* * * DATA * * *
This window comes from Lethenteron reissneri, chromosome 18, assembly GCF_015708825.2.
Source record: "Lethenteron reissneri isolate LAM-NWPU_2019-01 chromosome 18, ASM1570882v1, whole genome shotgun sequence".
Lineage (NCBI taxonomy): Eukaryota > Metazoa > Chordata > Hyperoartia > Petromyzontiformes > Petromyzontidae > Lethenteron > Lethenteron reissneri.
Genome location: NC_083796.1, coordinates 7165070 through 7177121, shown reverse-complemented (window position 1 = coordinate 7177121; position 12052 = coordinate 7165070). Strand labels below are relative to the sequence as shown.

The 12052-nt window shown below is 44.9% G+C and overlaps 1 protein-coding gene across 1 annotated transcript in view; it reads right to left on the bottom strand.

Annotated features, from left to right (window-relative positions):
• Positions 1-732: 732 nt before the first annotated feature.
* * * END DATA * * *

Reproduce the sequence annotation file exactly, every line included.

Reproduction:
This window comes from Lethenteron reissneri, chromosome 18, assembly GCF_015708825.2.
Source record: "Lethenteron reissneri isolate LAM-NWPU_2019-01 chromosome 18, ASM1570882v1, whole genome shotgun sequence".
Lineage (NCBI taxonomy): Eukaryota > Metazoa > Chordata > Hyperoartia > Petromyzontiformes > Petromyzontidae > Lethenteron > Lethenteron reissneri.
Genome location: NC_083796.1, coordinates 7165070 through 7177121, shown reverse-complemented (window position 1 = coordinate 7177121; position 12052 = coordinate 7165070). Strand labels below are relative to the sequence as shown.

The 12052-nt window shown below is 44.9% G+C and overlaps 1 protein-coding gene across 1 annotated transcript in view; it reads right to left on the bottom strand.

Annotated features, from left to right (window-relative positions):
• Positions 1-732: 732 nt before the first annotated feature.